Banana passport explores issues surrounding food exportation
Tags:

Search results:

Icelandic Academy of the Arts graduates traced the global journey of a single banana from its originals to the store to show the complexity of the exportation process.

Banana passport explores issues surrounding food exportation

A group of graduates from the Icelandic Academy of Arts have traced the global journey of a single banana to showcase the complexity of the food exportation process.

Presented at the DesignMarch event in Reykjavík, the project aims to highlight the reductive nature of food labelling, which the designers argue is not representative of the process of shipping products across the world.

They particularly wanted to tell the journey behind the "made-in" label, which only shows consumers the item's country of origin.

"Taking on a journey for material processing and transport in a truck, train and giant vessel, over thousands of kilometres, we are left with a tiny mark, a sticker, a label carrying the oh-so-intimately acquainted 'made-in' title naming one single country," the designers told Dezeen.

"As familiar as the tag has become, as insufficiently representative it is for our increasingly interwoven and global trading patterns," they explained.

The passport has a traditional booklet format with the Ecuadorian embassy logo on the inner page. It also features a page which lists a bespoke identity number, species and region, as well as the banana's length, width and curl.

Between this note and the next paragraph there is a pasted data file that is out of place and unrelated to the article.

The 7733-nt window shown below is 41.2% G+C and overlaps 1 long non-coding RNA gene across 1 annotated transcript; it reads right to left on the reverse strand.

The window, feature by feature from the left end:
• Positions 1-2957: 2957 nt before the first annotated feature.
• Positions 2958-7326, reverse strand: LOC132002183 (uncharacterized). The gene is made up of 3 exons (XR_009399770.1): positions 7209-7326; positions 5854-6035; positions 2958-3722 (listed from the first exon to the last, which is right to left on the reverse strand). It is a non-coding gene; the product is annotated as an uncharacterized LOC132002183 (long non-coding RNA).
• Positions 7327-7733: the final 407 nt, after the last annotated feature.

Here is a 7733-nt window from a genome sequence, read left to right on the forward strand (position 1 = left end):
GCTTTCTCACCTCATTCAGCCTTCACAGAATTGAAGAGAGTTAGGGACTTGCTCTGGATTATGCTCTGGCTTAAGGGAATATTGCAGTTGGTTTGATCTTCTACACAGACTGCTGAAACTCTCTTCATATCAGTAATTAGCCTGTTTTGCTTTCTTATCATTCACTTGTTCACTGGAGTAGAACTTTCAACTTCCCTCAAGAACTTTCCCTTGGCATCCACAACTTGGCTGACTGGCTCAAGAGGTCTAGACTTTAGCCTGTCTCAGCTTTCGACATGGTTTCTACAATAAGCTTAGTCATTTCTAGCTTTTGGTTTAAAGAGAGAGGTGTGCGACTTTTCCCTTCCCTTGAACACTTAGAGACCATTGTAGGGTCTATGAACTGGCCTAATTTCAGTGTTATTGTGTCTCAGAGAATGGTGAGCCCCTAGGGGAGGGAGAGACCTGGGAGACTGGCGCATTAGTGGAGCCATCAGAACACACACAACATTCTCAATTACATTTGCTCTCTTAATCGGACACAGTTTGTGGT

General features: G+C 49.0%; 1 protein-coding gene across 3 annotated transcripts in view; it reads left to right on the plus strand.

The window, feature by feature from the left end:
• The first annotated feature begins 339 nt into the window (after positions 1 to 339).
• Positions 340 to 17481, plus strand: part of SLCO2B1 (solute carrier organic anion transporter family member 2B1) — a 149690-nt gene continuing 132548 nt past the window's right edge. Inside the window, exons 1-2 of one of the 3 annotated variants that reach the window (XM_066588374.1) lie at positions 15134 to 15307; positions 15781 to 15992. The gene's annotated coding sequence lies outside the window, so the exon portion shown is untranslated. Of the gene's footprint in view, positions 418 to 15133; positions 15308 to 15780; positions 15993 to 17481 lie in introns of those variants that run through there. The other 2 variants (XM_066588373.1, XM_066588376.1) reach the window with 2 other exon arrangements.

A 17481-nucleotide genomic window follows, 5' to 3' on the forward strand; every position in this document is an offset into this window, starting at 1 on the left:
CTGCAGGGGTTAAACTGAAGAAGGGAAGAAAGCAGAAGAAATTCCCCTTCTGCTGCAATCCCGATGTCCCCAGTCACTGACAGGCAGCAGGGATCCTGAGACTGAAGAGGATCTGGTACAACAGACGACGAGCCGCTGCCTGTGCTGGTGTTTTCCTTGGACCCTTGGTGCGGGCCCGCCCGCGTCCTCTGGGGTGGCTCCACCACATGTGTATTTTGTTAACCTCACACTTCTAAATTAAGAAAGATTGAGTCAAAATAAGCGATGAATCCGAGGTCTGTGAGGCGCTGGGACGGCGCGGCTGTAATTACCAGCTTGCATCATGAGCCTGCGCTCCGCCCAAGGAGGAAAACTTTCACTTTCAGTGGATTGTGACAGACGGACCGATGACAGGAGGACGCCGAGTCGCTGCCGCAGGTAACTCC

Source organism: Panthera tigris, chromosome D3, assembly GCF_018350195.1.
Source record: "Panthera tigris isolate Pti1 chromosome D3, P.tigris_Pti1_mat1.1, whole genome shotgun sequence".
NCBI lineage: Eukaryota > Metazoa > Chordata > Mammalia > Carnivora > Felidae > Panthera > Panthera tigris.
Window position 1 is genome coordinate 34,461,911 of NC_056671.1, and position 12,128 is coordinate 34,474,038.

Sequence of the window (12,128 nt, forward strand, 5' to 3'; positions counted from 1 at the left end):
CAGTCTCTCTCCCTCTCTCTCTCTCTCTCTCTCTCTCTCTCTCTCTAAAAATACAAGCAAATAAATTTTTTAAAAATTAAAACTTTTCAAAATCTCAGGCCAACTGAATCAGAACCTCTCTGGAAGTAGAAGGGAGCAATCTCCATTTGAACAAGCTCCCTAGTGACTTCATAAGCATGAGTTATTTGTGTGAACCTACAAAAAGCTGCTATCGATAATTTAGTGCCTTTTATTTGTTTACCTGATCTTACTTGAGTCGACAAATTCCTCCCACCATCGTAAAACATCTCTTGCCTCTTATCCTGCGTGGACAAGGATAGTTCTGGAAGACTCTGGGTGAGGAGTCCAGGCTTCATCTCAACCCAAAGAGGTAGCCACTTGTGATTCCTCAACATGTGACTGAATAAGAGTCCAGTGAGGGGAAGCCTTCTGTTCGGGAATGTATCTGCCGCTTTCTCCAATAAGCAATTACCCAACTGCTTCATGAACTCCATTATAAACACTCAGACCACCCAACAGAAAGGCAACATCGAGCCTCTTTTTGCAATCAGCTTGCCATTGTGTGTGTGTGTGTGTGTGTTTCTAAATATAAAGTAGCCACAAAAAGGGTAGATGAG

It is complete with country stamps to mark the banana's journey through various ports, including Portugal, Panama and Rotterdam.

By creating a passport for a banana, designers Björn Steinar Blumenstein and Johanna Seelemann wanted to make a document that highlighted not only the object's origin but also its transportation story.

"The banana passport was a first attempt to warp the definition of 'made-in' label by personifying the banana as a single character that went through a journey that we trace," they said.

Chosen for its "mundane" properties, the designers traced the banana's journey from its origin in Ecuador to its final destination in Iceland.

Blumenstein and Seelemann spoke to local food importers and studied statistics on banana exportation. They found that the average banana travels 8,800 kilometres on its 14-day journey to Iceland and is touched by 33 people per day in the process.

The passport is part of a larger research project by Blumenstein and Seelemann exploring cargo shipping and includes a detailed made-in label for the journey of two Icelandic exports, aluminium and codfish.

"Banana, clothes, coffee, toilet paper, mobile phone, pencil. More than 80 per cent of the global travels on cargo ships between countries on the world's oceans – the forgotten space," they explained.

"It's quite obvious that the traditional made-in label is losing its point in the age of global cargo shipping and it's time to rethink its purpose.  Is it satisfying anyone's needs except for the industries?"

Dezeen was media partner for the DesignMarch festival, which took place last month and is Iceland's foremost design week.

Other projects showcased there included homeware made from recycled waste material and burgers made of mealworms and algae by IKEA's research lab Space 10.